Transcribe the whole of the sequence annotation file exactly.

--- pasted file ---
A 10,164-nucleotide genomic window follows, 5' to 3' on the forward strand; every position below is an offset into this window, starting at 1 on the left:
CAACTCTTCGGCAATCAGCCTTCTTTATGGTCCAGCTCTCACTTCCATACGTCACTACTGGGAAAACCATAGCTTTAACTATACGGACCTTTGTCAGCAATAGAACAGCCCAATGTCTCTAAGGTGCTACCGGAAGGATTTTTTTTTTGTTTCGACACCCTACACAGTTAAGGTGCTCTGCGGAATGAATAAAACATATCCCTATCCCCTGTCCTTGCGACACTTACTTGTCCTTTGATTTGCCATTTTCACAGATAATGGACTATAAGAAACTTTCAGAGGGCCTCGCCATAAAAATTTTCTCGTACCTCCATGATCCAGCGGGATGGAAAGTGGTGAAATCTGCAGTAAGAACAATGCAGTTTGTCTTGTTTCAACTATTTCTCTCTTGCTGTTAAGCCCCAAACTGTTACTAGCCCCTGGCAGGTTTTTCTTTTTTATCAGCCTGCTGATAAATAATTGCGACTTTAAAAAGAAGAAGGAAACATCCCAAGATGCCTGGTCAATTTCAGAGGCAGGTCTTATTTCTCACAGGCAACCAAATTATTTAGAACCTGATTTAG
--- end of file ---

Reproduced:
A 10,164-nucleotide genomic window follows, 5' to 3' on the forward strand; every position below is an offset into this window, starting at 1 on the left:
CAACTCTTCGGCAATCAGCCTTCTTTATGGTCCAGCTCTCACTTCCATACGTCACTACTGGGAAAACCATAGCTTTAACTATACGGACCTTTGTCAGCAATAGAACAGCCCAATGTCTCTAAGGTGCTACCGGAAGGATTTTTTTTTTGTTTCGACACCCTACACAGTTAAGGTGCTCTGCGGAATGAATAAAACATATCCCTATCCCCTGTCCTTGCGACACTTACTTGTCCTTTGATTTGCCATTTTCACAGATAATGGACTATAAGAAACTTTCAGAGGGCCTCGCCATAAAAATTTTCTCGTACCTCCATGATCCAGCGGGATGGAAAGTGGTGAAATCTGCAGTAAGAACAATGCAGTTTGTCTTGTTTCAACTATTTCTCTCTTGCTGTTAAGCCCCAAACTGTTACTAGCCCCTGGCAGGTTTTTCTTTTTTATCAGCCTGCTGATAAATAATTGCGACTTTAAAAAGAAGAAGGAAACATCCCAAGATGCCTGGTCAATTTCAGAGGCAGGTCTTATTTCTCACAGGCAACCAAATTATTTAGAACCTGATTTAG